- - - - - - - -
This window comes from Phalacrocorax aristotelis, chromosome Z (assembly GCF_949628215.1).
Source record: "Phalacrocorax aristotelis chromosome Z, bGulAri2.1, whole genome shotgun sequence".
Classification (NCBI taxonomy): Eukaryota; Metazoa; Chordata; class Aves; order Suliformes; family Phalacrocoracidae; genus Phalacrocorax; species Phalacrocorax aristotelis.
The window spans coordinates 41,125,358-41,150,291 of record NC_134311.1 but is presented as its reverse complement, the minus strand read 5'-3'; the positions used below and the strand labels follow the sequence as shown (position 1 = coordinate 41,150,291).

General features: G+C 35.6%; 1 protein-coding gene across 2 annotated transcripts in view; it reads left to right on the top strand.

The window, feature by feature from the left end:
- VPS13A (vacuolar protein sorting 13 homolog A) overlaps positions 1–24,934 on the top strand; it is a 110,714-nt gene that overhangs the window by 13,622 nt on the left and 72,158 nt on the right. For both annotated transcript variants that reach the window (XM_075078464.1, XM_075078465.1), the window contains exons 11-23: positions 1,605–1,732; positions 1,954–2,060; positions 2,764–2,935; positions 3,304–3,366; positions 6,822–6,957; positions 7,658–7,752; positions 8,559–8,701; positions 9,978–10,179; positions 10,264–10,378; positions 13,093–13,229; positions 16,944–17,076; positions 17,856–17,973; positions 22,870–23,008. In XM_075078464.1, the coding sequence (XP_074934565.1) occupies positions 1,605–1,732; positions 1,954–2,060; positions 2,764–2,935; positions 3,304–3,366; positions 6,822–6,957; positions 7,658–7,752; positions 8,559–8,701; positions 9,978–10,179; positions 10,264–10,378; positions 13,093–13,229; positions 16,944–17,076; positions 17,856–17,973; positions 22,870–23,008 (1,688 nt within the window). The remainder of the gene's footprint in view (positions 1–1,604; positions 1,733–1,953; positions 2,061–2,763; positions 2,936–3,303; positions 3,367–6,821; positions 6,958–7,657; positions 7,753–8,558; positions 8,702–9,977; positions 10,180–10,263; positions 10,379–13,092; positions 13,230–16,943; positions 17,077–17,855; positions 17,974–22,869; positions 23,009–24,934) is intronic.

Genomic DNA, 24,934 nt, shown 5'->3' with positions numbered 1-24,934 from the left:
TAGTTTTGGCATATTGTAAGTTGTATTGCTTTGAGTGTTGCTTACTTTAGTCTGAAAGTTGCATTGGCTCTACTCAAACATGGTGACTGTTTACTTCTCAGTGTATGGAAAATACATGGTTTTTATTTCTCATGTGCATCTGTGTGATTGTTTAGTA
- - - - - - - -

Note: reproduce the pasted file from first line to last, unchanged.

This window comes from Phalacrocorax aristotelis, chromosome Z (assembly GCF_949628215.1).
Source record: "Phalacrocorax aristotelis chromosome Z, bGulAri2.1, whole genome shotgun sequence".
Classification (NCBI taxonomy): Eukaryota; Metazoa; Chordata; class Aves; order Suliformes; family Phalacrocoracidae; genus Phalacrocorax; species Phalacrocorax aristotelis.
The window spans coordinates 41,125,358-41,150,291 of record NC_134311.1 but is presented as its reverse complement, the minus strand read 5'-3'; the positions used below and the strand labels follow the sequence as shown (position 1 = coordinate 41,150,291).

General features: G+C 35.6%; 1 protein-coding gene across 2 annotated transcripts in view; it reads left to right on the top strand.

The window, feature by feature from the left end:
- VPS13A (vacuolar protein sorting 13 homolog A) overlaps positions 1–24,934 on the top strand; it is a 110,714-nt gene that overhangs the window by 13,622 nt on the left and 72,158 nt on the right. For both annotated transcript variants that reach the window (XM_075078464.1, XM_075078465.1), the window contains exons 11-23: positions 1,605–1,732; positions 1,954–2,060; positions 2,764–2,935; positions 3,304–3,366; positions 6,822–6,957; positions 7,658–7,752; positions 8,559–8,701; positions 9,978–10,179; positions 10,264–10,378; positions 13,093–13,229; positions 16,944–17,076; positions 17,856–17,973; positions 22,870–23,008. In XM_075078464.1, the coding sequence (XP_074934565.1) occupies positions 1,605–1,732; positions 1,954–2,060; positions 2,764–2,935; positions 3,304–3,366; positions 6,822–6,957; positions 7,658–7,752; positions 8,559–8,701; positions 9,978–10,179; positions 10,264–10,378; positions 13,093–13,229; positions 16,944–17,076; positions 17,856–17,973; positions 22,870–23,008 (1,688 nt within the window). The remainder of the gene's footprint in view (positions 1–1,604; positions 1,733–1,953; positions 2,061–2,763; positions 2,936–3,303; positions 3,367–6,821; positions 6,958–7,657; positions 7,753–8,558; positions 8,702–9,977; positions 10,180–10,263; positions 10,379–13,092; positions 13,230–16,943; positions 17,077–17,855; positions 17,974–22,869; positions 23,009–24,934) is intronic.

Genomic DNA, 24,934 nt, shown 5'->3' with positions numbered 1-24,934 from the left:
TAGTTTTGGCATATTGTAAGTTGTATTGCTTTGAGTGTTGCTTACTTTAGTCTGAAAGTTGCATTGGCTCTACTCAAACATGGTGACTGTTTACTTCTCAGTGTATGGAAAATACATGGTTTTTATTTCTCATGTGCATCTGTGTGATTGTTTAGTA